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Answering Illegal Questions

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Handling Illegal Questions

By Rochelle Kaplan


Various federal, state, and local laws regulate the questions a prospective employer can ask you, the job candidate. An employer’s questions—whether on the job application, in the interview, or during the testing process—must be related to the job you’re seeking. For the employer, the focus must be: “What do I need to know to decide whether this person can perform the functions of this job?”

If asked an illegal question, you have three options:

  • You can answer the question—you’re free to do so, if you wish. However, if you choose to answer an illegal question, remember that you are giving information that isn’t related to the job; in fact, you might be giving the “wrong” answer, which could harm your chances of getting the job.
  • You can refuse to answer the question, which is well within your rights. Unfortunately, depending on how you phrase your refusal, you run the risk of appearing uncooperative or confrontational—hardly words an employer would use to describe the “ideal” candidate.
  • You can examine the question for its intent and respond with an answer as it might apply to the job. For example, the interviewer asks, “Are you a U.S. citizen?” or “What country are you from?” You’ve been asked an illegal question. You could respond, however, with “I am authorized to work in the United States.” Similarly, let’s say the interviewer asks, “Who is going to take care of your children when you have to travel for the job?” You might answer, “I can meet the travel and work schedule that this job requires.”

Inquiry Area

Illegal Questions

Legal Questions

National Origin/ Citizenship

• Are you a U.S. citizen? • Where were you/your parents born? • What is your “native tongue”?

• Are you authorized to work in the United States? • What language do you read/speak/write fluently? (This question is okay only if this ability is relevant to the performance of the job.)


• How old are you? • When did you graduate? • What’s your birth date?

• Are you over the age of 18?


• What’s your marital status? • With whom do you live? • Do you plan to have a family? When? • How many kids do you have? • What are your child-care arrangements?

• Would you be willing to relocate if necessary? • Would you be able and willing to travel as needed for the job? (This question is okay if it is asked of all applicants for the job.) • Would you be able and willing to work overtime as necessary? (This question is okay assuming it is asked of all applicants for the job.)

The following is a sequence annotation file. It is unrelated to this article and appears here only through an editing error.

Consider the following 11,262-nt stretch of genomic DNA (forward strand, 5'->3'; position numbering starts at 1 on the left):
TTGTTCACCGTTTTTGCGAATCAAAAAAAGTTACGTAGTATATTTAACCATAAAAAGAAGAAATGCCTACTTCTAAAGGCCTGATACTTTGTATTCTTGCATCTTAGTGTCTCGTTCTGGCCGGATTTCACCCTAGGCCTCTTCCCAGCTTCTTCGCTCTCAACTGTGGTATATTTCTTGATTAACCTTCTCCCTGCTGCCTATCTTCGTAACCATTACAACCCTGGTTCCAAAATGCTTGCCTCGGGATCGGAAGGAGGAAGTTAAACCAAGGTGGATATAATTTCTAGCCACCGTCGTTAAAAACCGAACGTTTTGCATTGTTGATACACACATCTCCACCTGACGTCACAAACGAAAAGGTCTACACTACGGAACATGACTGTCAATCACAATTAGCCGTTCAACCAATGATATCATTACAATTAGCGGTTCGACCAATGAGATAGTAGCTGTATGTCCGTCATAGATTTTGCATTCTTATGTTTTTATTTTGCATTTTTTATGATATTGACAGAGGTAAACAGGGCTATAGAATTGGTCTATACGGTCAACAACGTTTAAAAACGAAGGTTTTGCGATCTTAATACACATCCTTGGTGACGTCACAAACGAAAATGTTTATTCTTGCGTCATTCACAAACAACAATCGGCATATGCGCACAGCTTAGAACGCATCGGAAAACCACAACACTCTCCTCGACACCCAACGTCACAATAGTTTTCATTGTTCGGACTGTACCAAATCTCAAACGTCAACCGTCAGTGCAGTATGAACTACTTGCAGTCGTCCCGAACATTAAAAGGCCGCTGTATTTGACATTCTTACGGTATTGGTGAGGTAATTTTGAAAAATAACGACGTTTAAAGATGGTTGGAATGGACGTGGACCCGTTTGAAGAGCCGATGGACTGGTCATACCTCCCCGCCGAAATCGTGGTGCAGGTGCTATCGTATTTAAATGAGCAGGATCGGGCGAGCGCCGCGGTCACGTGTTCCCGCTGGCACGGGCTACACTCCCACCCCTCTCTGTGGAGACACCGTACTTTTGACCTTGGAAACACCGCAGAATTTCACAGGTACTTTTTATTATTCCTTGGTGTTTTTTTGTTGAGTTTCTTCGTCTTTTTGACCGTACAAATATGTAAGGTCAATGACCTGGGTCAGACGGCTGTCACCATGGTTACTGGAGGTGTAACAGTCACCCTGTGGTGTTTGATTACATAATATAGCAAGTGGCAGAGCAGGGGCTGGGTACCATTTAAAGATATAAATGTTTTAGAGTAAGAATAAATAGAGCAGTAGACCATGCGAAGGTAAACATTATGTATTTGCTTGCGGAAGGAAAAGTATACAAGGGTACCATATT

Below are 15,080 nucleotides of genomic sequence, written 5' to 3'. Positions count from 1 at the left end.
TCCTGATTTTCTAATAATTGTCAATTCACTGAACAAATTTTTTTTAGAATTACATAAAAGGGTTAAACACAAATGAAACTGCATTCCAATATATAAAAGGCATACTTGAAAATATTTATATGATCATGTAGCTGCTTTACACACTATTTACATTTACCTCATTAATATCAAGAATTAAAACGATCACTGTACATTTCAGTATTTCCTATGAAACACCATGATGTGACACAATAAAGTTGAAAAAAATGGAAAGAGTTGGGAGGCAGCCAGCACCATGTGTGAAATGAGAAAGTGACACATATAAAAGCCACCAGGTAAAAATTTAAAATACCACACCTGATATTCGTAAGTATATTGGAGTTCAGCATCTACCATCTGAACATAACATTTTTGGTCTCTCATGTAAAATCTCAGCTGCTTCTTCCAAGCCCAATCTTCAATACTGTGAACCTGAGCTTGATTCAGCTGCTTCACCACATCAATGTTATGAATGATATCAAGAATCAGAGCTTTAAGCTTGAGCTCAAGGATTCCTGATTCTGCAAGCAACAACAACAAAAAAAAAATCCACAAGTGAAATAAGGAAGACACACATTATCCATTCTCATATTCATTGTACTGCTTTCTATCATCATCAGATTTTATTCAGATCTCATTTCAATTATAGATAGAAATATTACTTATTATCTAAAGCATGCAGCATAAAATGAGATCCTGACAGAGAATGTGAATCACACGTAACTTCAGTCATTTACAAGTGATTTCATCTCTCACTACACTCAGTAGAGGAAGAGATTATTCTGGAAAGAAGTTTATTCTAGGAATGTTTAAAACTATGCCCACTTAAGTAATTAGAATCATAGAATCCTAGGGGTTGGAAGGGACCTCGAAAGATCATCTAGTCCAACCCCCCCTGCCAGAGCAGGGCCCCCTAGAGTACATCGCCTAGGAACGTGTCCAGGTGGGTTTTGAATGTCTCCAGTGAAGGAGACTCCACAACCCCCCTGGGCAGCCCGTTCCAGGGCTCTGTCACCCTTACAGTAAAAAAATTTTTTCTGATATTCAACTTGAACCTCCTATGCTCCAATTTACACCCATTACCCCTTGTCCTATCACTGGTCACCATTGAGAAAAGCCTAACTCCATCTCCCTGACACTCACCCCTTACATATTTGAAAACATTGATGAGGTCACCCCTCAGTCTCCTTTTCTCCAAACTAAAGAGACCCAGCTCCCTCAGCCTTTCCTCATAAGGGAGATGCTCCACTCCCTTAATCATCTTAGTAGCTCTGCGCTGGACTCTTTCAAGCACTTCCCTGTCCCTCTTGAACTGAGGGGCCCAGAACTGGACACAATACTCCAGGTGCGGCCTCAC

• What clubs or social organizations do you belong to?

• List any professional or trade groups or other organizations that you belong to that you consider relevant to your ability to perform this job.


• How tall are you? How much do you weigh? (Questions about height and weight are not acceptable unless minimum standards are essential for the safe performance of the job.)

• Are you able to lift a 50-pound weight and carry it 100 yards, as that is part of the job?



• Do you have any disabilities? • Please complete the following medical history. • Have you had any recent or past illnesses or operations? If yes, list them and give dates when these occurred. • What was the date of your last physical exam? • How’s your family’s health? • When did you lose your eyesight? How? • Do you need an accommodation to perform the job? (This question can be asked only after a job offer has been made.)

• Are you able to perform the essential functions of this job? (This question is okay if the interviewer has thoroughly described the job.) • Can you demonstrate how you would perform the following job-related functions? • As part of the hiring process, after a job offer has been made, you will be required to undergo a medical exam. (Exam results must be kept strictly confidential, except medical/safety personnel may be informed if emergency medical treatment is required, and supervisors may be informed about necessary job accommodations, based on exam results.)

Arrest Record

• Have you ever been arrested?

• Have you ever been convicted of _____? (The crime named should be reasonably related to the performance of the job in question.)


• If you’ve been in the military, were you honorably discharged?

• In what branch of the Armed Forces did you serve? • What type of training or education did you receive in the military?

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